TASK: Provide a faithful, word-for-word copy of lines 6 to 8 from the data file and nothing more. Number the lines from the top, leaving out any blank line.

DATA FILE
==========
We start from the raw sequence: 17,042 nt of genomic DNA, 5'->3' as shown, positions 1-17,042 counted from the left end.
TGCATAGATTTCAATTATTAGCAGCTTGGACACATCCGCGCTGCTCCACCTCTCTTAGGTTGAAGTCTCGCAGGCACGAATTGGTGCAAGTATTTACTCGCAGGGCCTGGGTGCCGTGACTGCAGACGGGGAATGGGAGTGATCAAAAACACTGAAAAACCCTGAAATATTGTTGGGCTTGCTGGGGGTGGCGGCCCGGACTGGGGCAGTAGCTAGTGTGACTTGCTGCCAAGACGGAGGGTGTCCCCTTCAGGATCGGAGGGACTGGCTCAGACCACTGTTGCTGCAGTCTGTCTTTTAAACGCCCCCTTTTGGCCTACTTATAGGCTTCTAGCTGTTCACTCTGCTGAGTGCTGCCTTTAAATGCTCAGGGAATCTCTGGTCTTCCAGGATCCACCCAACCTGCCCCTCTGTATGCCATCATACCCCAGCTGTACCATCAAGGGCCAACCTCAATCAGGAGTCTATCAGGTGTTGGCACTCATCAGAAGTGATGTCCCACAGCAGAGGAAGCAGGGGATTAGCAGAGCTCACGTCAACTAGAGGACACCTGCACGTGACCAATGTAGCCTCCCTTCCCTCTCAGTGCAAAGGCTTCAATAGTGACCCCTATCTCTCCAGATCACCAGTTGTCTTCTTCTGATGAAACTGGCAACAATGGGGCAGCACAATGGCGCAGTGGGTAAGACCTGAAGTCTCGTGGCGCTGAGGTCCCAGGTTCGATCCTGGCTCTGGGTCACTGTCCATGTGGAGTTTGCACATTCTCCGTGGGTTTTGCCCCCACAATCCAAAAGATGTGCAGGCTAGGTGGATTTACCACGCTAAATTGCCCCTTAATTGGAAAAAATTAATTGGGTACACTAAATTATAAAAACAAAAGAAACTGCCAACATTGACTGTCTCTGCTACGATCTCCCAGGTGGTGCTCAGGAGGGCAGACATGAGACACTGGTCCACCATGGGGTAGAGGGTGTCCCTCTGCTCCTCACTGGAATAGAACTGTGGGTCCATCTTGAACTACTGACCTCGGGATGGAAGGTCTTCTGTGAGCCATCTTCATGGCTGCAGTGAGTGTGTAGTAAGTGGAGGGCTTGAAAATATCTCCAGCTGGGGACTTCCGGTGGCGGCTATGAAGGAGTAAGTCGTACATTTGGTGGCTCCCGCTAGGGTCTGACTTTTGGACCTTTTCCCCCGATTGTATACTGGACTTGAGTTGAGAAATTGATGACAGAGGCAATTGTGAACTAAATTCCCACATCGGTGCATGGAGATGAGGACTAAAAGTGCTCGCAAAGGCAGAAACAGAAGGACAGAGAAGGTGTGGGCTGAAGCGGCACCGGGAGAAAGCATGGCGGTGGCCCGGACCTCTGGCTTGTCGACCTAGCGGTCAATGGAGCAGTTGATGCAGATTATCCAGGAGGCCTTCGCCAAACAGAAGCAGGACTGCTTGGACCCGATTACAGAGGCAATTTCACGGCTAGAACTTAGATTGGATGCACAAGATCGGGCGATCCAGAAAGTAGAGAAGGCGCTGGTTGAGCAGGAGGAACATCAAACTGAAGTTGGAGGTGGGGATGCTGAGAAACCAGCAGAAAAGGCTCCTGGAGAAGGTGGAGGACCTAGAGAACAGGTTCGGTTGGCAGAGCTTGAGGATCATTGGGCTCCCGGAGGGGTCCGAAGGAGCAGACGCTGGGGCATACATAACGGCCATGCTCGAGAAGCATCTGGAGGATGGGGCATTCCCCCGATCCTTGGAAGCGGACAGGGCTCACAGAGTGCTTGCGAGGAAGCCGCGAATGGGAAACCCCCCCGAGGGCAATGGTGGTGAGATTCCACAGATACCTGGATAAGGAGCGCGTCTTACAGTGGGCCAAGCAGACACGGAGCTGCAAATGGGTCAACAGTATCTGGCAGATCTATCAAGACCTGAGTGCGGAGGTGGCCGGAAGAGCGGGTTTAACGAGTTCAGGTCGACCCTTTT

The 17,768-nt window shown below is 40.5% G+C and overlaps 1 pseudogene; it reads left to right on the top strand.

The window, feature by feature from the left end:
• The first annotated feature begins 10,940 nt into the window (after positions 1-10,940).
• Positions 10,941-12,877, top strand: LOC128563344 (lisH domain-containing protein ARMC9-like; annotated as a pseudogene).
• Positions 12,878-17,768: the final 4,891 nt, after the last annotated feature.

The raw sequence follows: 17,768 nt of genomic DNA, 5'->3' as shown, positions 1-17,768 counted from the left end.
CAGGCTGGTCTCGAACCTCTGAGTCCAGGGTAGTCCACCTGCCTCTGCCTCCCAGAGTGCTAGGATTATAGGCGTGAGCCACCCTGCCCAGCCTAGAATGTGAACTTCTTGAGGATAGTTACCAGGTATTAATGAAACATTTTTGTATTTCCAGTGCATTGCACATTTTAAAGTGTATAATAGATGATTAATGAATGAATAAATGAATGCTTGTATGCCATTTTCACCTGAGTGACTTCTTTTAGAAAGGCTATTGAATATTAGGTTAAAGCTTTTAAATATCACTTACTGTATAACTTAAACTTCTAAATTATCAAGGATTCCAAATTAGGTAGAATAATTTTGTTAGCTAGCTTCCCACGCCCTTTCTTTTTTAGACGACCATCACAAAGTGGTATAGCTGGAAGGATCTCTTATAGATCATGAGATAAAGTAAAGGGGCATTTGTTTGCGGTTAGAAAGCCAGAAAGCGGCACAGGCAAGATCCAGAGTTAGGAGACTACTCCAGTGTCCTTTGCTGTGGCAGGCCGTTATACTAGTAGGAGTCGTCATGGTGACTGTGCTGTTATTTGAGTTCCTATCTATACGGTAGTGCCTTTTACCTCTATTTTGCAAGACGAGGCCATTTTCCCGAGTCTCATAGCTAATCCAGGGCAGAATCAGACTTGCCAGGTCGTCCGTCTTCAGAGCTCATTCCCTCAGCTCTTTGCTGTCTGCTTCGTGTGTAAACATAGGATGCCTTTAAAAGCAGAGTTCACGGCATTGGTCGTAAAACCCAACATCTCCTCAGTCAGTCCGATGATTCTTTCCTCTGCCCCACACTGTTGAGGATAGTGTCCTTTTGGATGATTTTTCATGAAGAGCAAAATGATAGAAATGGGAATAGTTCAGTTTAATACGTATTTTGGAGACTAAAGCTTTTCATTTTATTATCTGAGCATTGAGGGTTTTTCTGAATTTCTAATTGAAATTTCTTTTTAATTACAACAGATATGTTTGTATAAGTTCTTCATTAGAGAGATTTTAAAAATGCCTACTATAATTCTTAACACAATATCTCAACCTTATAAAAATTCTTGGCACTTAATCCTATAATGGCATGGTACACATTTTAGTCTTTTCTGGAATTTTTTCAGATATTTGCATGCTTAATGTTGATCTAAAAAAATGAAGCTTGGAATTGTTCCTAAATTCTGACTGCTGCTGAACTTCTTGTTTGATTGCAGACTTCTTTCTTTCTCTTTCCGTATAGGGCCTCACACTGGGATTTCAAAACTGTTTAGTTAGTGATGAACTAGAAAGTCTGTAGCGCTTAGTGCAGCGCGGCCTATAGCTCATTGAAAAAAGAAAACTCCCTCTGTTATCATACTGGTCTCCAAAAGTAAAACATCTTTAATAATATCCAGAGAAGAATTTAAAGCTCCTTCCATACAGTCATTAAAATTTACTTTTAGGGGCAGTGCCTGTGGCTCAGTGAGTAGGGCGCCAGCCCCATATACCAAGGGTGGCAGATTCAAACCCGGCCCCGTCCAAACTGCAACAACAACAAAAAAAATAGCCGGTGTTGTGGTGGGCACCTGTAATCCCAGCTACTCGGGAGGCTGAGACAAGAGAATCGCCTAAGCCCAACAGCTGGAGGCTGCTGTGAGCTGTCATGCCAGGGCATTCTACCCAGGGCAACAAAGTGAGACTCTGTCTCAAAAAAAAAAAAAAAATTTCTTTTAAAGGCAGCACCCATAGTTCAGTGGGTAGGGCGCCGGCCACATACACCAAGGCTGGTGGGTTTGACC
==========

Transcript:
• Positions 10,941-12,877, top strand: LOC128563344 (lisH domain-containing protein ARMC9-like; annotated as a pseudogene).
• Positions 12,878-17,768: the final 4,891 nt, after the last annotated feature.

The raw sequence follows: 17,768 nt of genomic DNA, 5'->3' as shown, positions 1-17,768 counted from the left end.